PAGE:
Rich and Mad

My novel for teens: First love, first sex, and everything in between.

Why did I write Rich and Mad?


Falling in love for the first time is also the primary theme of William Nicholson’s compelling and funny Rich and Mad, now out in paperback. An astonishingly versatile author, who has written plays and screenplays (Shadowlands and Gladiator among them), as well as adult fiction, Nicholson began writing for children a few years ago and this is his first novel for young adults. I would definitely place it at the adult end of the spectrum, since there is plenty of graphic sex and adisturbing subplot concerning violence against women. But within that it is a tender, moving, unexpected and intelligent take on family life, sibling relationships, mid-life angst and, above all, first love and first sex, which examines why we always want what we can’t have and don’t want what is there for the taking. The central characters are wonderfully believable and in Rich, Nicholson has created a lovable, geeky antihero who worships Larkin and gets his ideas about love from a battered copy of The Art of Loving, Erich Fromm’s 70s classic on human behaviour, which his friends suspect is a sex manual. He feels so real you suspect he might well be based on the author’s young self. Alone among his peers, Rich refuses to have a laptop or a phone, reasoning that anyone who really wants to talk to him will actually come and find him. That’s what I call brave.

Lisa O’Kelly, The Observer, April 4 2010


WITH screen credits for blockbusters such as Gladiator and First Knight, William Nicholson must be a writer well used to the term ‘epic’. For the rest of us, perhaps, the closest we can come in real life are those all-consuming feelings of falling in love for the first time, and fortunately Nicholson’s on hand to guide readers on this equally heroic journey. One of the most striking aspects of Rich and Mad (Egmont, 6.99), however, is the lack of histrionics, special effects or CGI set-pieces. Rich Ross and Maddy Fisher are pretty average 17-year-olds and their quest for love is gently witty and moving, never over-blown or gushing. Undoubtedly the final ten pages of the 440-page novel are what everybody will talk about: first love naturally leads to first sex. Yet Nicholson wants to tell the full story of an epic teenage adventure and robbing the audience of this particular climax would surely feel dishonest.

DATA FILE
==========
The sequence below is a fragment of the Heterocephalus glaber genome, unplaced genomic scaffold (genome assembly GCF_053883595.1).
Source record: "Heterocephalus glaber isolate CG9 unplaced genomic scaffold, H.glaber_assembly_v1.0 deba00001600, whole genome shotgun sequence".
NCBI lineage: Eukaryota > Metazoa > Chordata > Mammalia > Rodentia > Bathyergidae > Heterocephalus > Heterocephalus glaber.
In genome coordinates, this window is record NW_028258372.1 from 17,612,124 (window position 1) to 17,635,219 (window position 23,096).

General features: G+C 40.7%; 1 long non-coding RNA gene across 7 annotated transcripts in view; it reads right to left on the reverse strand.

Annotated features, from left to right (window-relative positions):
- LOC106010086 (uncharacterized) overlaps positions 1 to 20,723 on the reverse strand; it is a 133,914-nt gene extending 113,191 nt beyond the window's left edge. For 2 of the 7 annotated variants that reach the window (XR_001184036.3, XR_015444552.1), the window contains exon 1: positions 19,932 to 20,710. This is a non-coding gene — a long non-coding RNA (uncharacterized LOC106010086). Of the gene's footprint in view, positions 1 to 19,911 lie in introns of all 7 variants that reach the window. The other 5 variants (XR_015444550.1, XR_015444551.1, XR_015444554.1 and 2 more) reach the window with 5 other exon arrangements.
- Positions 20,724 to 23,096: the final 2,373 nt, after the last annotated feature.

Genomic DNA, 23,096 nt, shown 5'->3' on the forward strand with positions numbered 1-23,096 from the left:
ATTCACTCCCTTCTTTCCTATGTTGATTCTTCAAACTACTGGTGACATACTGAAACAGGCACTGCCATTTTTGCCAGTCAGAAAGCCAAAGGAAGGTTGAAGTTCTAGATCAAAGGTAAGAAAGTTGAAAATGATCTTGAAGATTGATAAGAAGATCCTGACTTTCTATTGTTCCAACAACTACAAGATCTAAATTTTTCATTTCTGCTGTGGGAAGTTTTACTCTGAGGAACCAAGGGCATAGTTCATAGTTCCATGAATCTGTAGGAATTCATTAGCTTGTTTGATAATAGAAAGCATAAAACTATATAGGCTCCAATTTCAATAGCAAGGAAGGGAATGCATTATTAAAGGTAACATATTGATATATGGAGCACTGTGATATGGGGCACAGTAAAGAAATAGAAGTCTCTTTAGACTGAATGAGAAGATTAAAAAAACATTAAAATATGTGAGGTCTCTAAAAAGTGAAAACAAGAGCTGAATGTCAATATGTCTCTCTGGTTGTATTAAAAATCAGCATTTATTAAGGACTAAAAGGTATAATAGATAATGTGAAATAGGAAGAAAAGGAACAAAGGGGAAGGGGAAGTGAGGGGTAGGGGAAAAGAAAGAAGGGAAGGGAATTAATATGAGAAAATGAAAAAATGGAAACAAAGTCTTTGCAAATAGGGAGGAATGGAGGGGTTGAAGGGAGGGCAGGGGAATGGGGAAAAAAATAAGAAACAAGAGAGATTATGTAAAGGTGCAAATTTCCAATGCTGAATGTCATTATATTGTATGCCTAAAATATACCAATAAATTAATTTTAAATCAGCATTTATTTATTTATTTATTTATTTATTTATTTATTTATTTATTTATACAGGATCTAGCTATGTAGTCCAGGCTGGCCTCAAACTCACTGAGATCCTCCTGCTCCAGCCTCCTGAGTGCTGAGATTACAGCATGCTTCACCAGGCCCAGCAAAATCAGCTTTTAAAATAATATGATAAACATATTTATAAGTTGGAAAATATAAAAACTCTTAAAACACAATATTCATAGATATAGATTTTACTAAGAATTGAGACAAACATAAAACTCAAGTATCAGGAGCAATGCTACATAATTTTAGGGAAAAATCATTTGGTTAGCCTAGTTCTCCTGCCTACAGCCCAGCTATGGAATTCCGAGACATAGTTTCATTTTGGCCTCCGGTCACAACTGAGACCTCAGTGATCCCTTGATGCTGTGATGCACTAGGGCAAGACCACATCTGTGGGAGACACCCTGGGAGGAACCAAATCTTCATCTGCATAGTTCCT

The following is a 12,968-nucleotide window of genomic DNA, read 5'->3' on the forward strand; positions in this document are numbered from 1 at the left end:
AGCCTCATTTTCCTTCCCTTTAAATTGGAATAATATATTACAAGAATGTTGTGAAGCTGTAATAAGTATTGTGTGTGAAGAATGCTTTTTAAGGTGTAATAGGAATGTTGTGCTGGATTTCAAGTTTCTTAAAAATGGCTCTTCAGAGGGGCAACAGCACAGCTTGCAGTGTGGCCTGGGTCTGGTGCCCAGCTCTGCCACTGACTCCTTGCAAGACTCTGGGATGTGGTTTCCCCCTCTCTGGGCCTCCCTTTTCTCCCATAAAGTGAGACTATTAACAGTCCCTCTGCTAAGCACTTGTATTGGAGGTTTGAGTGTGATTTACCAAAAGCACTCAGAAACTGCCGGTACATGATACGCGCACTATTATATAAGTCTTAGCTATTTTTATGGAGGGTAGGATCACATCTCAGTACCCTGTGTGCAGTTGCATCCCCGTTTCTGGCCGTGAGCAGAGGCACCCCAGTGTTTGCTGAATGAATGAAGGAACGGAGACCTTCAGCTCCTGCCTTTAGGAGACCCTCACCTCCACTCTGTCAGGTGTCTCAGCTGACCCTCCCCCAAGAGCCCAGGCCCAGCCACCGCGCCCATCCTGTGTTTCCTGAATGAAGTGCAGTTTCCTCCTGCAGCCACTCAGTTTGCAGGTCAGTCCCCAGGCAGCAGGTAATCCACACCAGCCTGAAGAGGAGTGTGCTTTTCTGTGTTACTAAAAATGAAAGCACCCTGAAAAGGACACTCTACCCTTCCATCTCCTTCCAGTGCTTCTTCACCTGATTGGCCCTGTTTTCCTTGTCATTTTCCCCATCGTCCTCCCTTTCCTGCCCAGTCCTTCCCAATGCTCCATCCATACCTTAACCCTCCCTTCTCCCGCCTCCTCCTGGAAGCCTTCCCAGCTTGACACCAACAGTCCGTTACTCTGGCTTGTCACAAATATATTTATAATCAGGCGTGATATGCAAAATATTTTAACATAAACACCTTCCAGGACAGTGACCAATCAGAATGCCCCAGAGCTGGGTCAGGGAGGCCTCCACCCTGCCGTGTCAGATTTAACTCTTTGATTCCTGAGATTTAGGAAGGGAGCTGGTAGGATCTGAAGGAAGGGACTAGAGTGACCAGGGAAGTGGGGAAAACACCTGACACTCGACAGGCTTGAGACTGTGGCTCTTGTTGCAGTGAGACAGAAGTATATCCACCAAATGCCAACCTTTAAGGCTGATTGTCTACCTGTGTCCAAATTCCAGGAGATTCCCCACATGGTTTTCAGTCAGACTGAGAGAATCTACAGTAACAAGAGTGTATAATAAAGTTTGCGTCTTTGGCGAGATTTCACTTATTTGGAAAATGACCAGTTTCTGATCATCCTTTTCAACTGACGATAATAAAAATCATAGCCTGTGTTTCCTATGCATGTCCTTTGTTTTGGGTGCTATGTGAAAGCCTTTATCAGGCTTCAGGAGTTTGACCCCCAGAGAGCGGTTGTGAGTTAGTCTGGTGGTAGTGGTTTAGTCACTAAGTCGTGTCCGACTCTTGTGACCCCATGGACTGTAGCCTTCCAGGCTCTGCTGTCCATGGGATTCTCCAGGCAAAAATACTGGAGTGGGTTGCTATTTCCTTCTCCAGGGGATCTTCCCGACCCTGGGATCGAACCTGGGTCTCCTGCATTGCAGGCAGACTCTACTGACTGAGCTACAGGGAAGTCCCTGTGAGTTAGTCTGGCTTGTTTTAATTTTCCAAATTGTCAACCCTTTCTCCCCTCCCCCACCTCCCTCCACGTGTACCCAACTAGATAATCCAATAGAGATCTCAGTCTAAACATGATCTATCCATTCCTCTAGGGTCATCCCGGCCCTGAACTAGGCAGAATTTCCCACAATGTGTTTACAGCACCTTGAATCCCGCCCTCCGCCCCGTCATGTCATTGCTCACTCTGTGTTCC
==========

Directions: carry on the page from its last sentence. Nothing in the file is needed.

Keith Gray, The Scotsman, April 5 2010

Writers rarely stray as far from their territory as WILLIAM NICHOLSON has in RICH AND MAD (Egmont, £6.99). To go from fantasy writing – he is best known for his Wind on Fire trilogy – to teen fiction is tantamount to dating outside your species. But for something that is against the laws of nature, Nicholson has done a fine job. He has spoken of his concern about the “pornification” of teenage sexuality and this novel is an attempt to redress the balance, but anyone hoping for a literary crusade in favour of abstention will be disappointed. Maddy’s mission to fall in love and understand sex starts with her and a friend watching porn, a woman with bunny ears fellating a headless man “…it was like a little god wanting to be worshipped. On and on with the worshipping, bowing before it, kissing it, on and on. I wanted to hit it with a spoon…”. Nicholson is brilliant on the anxieties and awkwardness of sex, and when Maddy and Rich finally realise their destiny, after both suffering the bitter humiliation of unrequited love, their consummation is realistically short but sweet. But it’s definitely national-curriculum-approved “sex within a loving relationship”. Less realistic is the instant repair job done on Maddy’s parents’ broken marriage, and Rich’s reliance on The Art of Loving – romantic heroes should not read self-help books. (Age: 13+)

Dinah Hall, Sunday Telegraph, April 4 2010